Teashops in Garowe have been buzzing with political discussion and anticipation, as citizens, particularly the youth, seek out the latest news about the election and debate how the top issues, such as security, the economy and governance, will affect their lives.
"Whenever I want to know about what news is going around town, whether political news or [other] news, I go to teashops," Garowe resident Faisal Mursal Ahmed told Sabahi at New York Café, one of the city's go-to places for anyone interested to engage in political discussion.
"My view is that the Farole administration should be re-elected [for continuance' sake] because I would like to see progress. Any new administration would have to start anew which is not in our interest," said the unemployed 22-year-old, adding that security and jobs are his top two concerns.
But while praising the current administration for resolving disputes and ensuring a peaceful election, Garowe resident Shine Hussein Yusuf said change is exactly what Puntland needs at this juncture.
"Many people said Puntland would fall apart, so for us, the youth, this is an unforgettable lesson on how to compromise and reach solutions peacefully," said Yusuf, 24.
"By God's grace I hope our election takes place well. However, I think there should be a change because the state is fractured and not all the regions have peace," he said, adding that the Farole administration failed to provide services outside of the city centres.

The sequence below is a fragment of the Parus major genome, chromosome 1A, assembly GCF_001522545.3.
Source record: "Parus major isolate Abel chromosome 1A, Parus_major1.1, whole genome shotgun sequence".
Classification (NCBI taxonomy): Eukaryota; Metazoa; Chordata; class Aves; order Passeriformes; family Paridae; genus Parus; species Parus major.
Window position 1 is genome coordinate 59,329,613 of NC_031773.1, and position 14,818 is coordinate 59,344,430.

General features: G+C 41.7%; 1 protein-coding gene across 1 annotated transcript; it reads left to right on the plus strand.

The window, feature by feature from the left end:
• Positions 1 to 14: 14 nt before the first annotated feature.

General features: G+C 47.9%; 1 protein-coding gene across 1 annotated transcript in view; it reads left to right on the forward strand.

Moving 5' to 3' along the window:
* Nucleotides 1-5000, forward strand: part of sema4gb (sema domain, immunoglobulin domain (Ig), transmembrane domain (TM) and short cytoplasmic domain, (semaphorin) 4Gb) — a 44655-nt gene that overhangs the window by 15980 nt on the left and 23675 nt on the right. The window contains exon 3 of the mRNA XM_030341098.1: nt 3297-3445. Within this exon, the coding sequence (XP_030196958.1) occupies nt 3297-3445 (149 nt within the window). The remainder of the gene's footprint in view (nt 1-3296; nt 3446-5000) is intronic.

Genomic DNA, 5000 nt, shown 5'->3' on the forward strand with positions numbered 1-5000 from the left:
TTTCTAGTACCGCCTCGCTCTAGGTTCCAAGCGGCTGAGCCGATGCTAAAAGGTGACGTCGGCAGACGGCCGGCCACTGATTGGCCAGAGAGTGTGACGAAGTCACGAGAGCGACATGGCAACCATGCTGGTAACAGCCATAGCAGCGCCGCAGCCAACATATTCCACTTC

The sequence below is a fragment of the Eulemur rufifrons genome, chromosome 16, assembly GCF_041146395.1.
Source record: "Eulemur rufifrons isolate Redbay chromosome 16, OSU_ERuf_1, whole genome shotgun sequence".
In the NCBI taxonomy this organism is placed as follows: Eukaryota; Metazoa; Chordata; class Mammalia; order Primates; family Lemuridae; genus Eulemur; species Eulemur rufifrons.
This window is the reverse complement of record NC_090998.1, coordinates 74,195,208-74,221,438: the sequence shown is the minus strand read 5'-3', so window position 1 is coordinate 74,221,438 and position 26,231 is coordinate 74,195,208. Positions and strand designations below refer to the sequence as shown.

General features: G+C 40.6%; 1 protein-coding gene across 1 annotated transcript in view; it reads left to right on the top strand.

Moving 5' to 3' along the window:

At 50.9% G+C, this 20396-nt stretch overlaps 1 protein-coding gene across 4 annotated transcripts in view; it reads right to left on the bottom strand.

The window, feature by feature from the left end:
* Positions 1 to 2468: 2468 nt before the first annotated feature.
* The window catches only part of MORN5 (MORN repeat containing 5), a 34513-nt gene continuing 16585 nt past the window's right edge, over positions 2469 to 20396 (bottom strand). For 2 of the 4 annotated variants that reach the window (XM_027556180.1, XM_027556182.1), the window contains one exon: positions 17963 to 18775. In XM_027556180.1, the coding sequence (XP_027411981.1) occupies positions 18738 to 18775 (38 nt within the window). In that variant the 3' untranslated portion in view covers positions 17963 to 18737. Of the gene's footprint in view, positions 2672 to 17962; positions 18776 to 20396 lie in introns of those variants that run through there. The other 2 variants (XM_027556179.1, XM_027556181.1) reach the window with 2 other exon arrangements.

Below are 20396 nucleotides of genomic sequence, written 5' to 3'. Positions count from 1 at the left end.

Regardless of who wins, for Jama Awil Abdi, a 30-year-old resident of Garowe, the most important thing that officials in the next government should keep in mind is to put the interest of the people ahead of their own.
"The Puntland society is vulnerable. It has become a settling place for displaced people. There are many enemies, the foremost being al-Shabaab, which needs special scrutiny. It is necessary [for the new president] to work toward the greater good. We are asking that special interests should not become prioritized at any time," he said.
The election has drawn Somalis from across the country and foreigners who have come to Garowe to monitor the exercise, which will be the first since Puntland adopted its first permanent constitution in 2012. The new president will also be the state's fourth president since its formation in 1998.
"While we have been [in Garowe] we have seen positive things. Each candidate is going about his business separately and meeting whomever he wants at any time with the government ensuring the security of the election … and the candidates," Zainab Sharmarke Hashi, a member of the Puntland Diaspora Forum, told Sabahi. "While there are politics at play, the fact that each [candidate] is going about his business means that everyone has agreed on the interests of the public.
"We expect that the presidential election will take place in a good manner and that the election committee will be just," she said. "We are also calling on the politicians to work with anyone who wins and be satisfied with the outcome."